"I have a feeling it was a miscommunication from the spotter," said Franchitti's team owner Michael Andretti, whose other cars finished first, third and seventh. "Dario was so focused on the back of Scheckter that he didn't see the yellow light. The spotter didn't call it and he drilled him.
"I just feel so bad for Dario because he was driving the wheels off that car," Andretti added. "I know he would have passed Scheckter before the end of the race. I'm sure it appears to be Dario's fault, but in the circumstances it certainly wasn't all his fault."
Splash and Go
Tony Kanaan's performance Sunday in winning the Copper World Indy 200 was the second most dominant in open wheel history at the Desert Mile. Kanaan led 191 of the 200 laps, bested only by Bobby Rahal's flag-to-flag triumph in the 1992 Phoenix CART race. ... Sunday's event was the cleanest Phoenix race since the IRL began racing there in 1996. There were three yellows for 26 laps. ... The IRL changed its weekend schedule by running the Infiniti Pro Series support race on Saturday afternoon with the USAC Silver Crown cars taking the Sunday matinee slot. In 2003, several media reports noted that the Saturday afternoon crowd for the Silver Crown race appeared larger than it was for Sunday's IndyCar race, for which attendance was estimated at 40,000. But the 2004 twin-bill crowd was still disappointing, with the 57,000 grandstand seats in use around half full. Track owner International Speedway Corp. does not release attendance figures. "Ticket sales were up this year," confirmed track PR manager Mike Prusinski. The track makes 78,000 seats available for its NASCAR Nextel Cup event.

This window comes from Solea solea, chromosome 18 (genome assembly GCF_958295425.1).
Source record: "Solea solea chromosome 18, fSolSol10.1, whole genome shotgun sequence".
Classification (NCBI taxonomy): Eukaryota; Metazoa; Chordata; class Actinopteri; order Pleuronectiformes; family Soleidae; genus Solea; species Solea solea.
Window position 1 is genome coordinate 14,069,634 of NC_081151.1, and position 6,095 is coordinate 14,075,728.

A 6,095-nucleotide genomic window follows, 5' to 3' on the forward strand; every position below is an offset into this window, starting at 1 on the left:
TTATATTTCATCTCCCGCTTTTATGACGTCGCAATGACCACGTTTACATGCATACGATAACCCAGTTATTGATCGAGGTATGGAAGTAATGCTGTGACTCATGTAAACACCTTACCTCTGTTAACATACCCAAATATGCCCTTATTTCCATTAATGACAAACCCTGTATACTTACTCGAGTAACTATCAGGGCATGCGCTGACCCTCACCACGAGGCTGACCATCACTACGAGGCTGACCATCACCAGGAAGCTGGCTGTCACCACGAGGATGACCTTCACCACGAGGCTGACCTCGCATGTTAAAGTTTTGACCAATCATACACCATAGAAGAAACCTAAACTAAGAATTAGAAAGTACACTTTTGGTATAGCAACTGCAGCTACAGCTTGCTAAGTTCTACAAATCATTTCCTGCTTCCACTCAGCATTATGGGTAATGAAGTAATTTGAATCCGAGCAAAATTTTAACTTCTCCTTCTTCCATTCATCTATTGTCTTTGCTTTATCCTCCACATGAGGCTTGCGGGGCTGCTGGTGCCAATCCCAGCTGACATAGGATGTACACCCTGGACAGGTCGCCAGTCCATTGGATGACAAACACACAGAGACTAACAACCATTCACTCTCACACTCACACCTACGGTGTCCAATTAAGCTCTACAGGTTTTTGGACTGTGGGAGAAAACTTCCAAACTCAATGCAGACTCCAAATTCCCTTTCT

John Oreovicz covers open wheel racing for National Speed Sport News and ESPN.com.